Finance, the Audit Committee and the Climate Disclosure Journey

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To guide companies toward their ESG goals, audit committee members should understand their company’s strategy for climate risk and sustainability.

Finalization of the widely publicized climate disclosure regulation proposed by the SEC is expected this year. Interest in what will be included in the final SEC rule is high. The SEC received thousands of comment letters about the proposal, and climate disclosure moved onto the list of top 10 topics in SEC comment letters to registrants, as the EY Center for Board Matters reported in What Audit Committees Should Prioritize in 2023. 

SEC Chairman Gary Gensler, upon announcing the proposed mandatory climate risk disclosure rule in March 2022, said he was “pleased to support … the proposal because, if adopted, it would provide investors with consistent, comparable and decision-useful information for making their investment decisions and would provide consistent clear reporting obligations for issuers.”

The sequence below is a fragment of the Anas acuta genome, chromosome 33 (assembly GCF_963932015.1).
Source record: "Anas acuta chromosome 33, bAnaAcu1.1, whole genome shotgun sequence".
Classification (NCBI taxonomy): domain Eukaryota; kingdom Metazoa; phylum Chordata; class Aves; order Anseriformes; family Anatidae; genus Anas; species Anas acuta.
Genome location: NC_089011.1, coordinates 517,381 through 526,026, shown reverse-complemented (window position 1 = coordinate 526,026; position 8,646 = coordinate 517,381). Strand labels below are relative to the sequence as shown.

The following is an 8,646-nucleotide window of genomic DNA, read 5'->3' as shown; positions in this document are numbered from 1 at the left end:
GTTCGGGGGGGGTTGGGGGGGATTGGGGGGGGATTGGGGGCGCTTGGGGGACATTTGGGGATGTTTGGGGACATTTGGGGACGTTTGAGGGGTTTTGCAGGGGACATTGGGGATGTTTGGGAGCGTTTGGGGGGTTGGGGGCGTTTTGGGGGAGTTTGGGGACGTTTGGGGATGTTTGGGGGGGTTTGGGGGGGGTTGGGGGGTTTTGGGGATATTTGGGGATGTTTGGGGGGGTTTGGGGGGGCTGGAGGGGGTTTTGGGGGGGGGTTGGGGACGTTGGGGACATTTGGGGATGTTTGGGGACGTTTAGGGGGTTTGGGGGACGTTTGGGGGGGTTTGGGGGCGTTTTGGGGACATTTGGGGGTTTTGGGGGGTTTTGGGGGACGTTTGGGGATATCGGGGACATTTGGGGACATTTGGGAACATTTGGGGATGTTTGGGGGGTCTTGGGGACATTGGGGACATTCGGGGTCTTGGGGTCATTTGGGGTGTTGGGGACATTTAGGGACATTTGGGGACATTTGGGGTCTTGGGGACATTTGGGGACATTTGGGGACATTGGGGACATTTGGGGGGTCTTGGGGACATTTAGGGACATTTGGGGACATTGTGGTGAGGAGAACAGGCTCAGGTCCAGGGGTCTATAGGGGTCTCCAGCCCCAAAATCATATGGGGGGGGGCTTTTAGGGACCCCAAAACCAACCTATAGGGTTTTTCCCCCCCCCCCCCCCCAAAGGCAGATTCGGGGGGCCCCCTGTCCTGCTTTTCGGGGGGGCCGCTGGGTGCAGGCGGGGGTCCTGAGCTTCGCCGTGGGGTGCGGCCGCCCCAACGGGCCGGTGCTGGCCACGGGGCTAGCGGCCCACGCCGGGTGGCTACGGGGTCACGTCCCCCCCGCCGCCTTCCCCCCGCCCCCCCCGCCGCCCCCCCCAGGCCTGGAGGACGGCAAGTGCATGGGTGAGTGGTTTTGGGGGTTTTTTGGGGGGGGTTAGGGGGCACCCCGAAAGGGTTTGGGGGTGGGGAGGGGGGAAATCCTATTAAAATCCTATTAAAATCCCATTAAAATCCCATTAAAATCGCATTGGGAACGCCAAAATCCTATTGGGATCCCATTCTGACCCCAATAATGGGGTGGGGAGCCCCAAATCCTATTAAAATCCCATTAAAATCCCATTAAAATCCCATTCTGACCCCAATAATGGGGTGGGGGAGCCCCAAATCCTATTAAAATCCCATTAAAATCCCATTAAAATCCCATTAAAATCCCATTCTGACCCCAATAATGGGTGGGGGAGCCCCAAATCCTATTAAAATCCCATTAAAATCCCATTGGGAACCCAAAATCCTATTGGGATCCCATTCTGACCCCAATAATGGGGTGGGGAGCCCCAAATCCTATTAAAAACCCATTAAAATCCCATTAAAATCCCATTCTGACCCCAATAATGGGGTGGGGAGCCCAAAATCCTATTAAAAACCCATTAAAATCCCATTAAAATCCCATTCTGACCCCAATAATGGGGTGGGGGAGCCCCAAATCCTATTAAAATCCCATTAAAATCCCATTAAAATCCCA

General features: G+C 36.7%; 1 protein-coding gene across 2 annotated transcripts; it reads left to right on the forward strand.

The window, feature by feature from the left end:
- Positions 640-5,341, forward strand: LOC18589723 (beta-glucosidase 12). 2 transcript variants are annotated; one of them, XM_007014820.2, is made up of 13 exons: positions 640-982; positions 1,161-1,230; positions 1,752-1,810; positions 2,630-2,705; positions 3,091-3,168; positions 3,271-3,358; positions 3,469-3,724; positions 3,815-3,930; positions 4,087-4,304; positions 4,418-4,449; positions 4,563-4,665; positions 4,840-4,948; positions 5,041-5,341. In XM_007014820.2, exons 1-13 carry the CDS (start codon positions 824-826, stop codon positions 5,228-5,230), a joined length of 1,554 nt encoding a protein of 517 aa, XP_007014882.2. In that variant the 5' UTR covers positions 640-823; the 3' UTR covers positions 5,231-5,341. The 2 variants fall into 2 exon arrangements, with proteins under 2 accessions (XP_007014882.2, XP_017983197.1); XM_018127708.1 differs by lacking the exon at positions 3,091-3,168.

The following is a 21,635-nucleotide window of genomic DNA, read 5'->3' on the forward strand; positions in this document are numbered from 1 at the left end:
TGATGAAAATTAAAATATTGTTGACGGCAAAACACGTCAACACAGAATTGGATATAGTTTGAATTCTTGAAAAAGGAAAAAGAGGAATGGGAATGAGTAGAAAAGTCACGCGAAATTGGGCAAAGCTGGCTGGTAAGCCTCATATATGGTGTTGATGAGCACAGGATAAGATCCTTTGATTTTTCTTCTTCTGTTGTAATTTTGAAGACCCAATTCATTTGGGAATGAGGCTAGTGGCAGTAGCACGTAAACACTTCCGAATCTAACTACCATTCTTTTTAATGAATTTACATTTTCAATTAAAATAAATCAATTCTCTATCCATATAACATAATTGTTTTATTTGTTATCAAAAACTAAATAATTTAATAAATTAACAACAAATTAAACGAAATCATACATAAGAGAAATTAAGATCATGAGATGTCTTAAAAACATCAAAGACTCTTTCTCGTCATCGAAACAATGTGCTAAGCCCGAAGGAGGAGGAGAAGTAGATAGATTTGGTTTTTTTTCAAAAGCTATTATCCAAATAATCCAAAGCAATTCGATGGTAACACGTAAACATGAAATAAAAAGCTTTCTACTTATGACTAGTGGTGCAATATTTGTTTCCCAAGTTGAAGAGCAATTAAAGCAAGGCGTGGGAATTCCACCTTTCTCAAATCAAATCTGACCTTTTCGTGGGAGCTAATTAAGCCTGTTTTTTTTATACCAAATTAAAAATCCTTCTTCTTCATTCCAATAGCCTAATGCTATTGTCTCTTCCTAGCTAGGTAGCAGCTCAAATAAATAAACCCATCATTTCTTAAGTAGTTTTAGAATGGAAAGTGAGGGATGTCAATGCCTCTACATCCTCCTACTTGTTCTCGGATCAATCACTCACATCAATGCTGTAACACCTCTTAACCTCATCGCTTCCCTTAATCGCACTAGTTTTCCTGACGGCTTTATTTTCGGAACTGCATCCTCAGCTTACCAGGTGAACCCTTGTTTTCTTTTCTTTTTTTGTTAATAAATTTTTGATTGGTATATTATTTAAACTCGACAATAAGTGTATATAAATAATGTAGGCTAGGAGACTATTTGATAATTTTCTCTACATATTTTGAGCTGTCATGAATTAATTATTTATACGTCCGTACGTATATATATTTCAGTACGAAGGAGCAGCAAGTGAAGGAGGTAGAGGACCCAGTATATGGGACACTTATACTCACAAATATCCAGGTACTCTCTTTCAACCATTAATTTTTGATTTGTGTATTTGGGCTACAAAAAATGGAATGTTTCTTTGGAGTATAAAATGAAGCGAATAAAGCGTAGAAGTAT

Audit committee members need to ascertain whether the company they advise has the necessary controls and procedures to comply with the finalized SEC climate disclosure rules, including any potential need for third-party assurance. No doubt, most organizations will need to establish robust processes and a technological framework to support collection of verifiable data to comply with what is expected. 

New Compliance Requirements Create Opportunities

Although the journey to achieving climate disclosure compliance will be informed by the SEC disclosure rule, the path each company takes will be unique and affected by the capabilities it has. While companies redesign processes and adopt technology to help them capture the required data, corporate management also has an opportunity to consider what other data to collect that could benefit the business — if they had access to it — to create further long-term value. 

To do so, they should consider answers to the following: 

  • What is material to their company as it relates to climate risk and sustainability? 
  • What is the business’s overall strategy for climate risk and related objectives? 
  • What is important to the company’s stakeholders (e.g., customers, employees, investors and regulators)?
  • What processes and controls will businesses need to gather verifiable data for SEC climate disclosure compliance and to inform other business decisions?